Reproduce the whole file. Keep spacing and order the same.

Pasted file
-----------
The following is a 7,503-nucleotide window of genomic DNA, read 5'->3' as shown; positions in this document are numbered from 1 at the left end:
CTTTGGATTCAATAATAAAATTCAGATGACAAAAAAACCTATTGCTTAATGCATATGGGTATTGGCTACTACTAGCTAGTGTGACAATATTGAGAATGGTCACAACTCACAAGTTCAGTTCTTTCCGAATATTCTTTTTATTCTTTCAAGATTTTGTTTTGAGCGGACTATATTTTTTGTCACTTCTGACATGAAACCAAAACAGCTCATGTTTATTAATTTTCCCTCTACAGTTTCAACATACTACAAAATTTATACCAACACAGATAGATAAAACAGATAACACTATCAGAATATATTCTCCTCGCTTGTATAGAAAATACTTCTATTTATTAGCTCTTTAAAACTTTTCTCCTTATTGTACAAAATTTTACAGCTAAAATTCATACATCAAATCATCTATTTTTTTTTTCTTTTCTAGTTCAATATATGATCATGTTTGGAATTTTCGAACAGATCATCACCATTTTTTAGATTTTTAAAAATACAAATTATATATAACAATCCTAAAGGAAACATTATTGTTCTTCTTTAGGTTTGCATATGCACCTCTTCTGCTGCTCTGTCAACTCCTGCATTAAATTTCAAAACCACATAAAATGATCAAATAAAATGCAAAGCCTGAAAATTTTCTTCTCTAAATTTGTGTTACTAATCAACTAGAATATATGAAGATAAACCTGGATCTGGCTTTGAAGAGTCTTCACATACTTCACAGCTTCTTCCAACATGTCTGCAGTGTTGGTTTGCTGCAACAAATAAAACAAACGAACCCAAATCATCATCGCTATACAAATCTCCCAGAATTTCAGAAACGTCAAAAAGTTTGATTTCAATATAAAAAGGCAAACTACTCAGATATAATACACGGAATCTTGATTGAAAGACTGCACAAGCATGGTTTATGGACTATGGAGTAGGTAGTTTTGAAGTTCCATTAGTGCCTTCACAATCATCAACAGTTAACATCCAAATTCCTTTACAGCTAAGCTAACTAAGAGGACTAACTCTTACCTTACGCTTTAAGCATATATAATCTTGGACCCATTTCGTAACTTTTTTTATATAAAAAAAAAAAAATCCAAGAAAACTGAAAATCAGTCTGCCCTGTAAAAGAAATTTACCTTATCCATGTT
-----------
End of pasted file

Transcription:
The following is a 7,503-nucleotide window of genomic DNA, read 5'->3' as shown; positions in this document are numbered from 1 at the left end:
CTTTGGATTCAATAATAAAATTCAGATGACAAAAAAACCTATTGCTTAATGCATATGGGTATTGGCTACTACTAGCTAGTGTGACAATATTGAGAATGGTCACAACTCACAAGTTCAGTTCTTTCCGAATATTCTTTTTATTCTTTCAAGATTTTGTTTTGAGCGGACTATATTTTTTGTCACTTCTGACATGAAACCAAAACAGCTCATGTTTATTAATTTTCCCTCTACAGTTTCAACATACTACAAAATTTATACCAACACAGATAGATAAAACAGATAACACTATCAGAATATATTCTCCTCGCTTGTATAGAAAATACTTCTATTTATTAGCTCTTTAAAACTTTTCTCCTTATTGTACAAAATTTTACAGCTAAAATTCATACATCAAATCATCTATTTTTTTTTTCTTTTCTAGTTCAATATATGATCATGTTTGGAATTTTCGAACAGATCATCACCATTTTTTAGATTTTTAAAAATACAAATTATATATAACAATCCTAAAGGAAACATTATTGTTCTTCTTTAGGTTTGCATATGCACCTCTTCTGCTGCTCTGTCAACTCCTGCATTAAATTTCAAAACCACATAAAATGATCAAATAAAATGCAAAGCCTGAAAATTTTCTTCTCTAAATTTGTGTTACTAATCAACTAGAATATATGAAGATAAACCTGGATCTGGCTTTGAAGAGTCTTCACATACTTCACAGCTTCTTCCAACATGTCTGCAGTGTTGGTTTGCTGCAACAAATAAAACAAACGAACCCAAATCATCATCGCTATACAAATCTCCCAGAATTTCAGAAACGTCAAAAAGTTTGATTTCAATATAAAAAGGCAAACTACTCAGATATAATACACGGAATCTTGATTGAAAGACTGCACAAGCATGGTTTATGGACTATGGAGTAGGTAGTTTTGAAGTTCCATTAGTGCCTTCACAATCATCAACAGTTAACATCCAAATTCCTTTACAGCTAAGCTAACTAAGAGGACTAACTCTTACCTTACGCTTTAAGCATATATAATCTTGGACCCATTTCGTAACTTTTTTTATATAAAAAAAAAAAAATCCAAGAAAACTGAAAATCAGTCTGCCCTGTAAAAGAAATTTACCTTATCCATGTT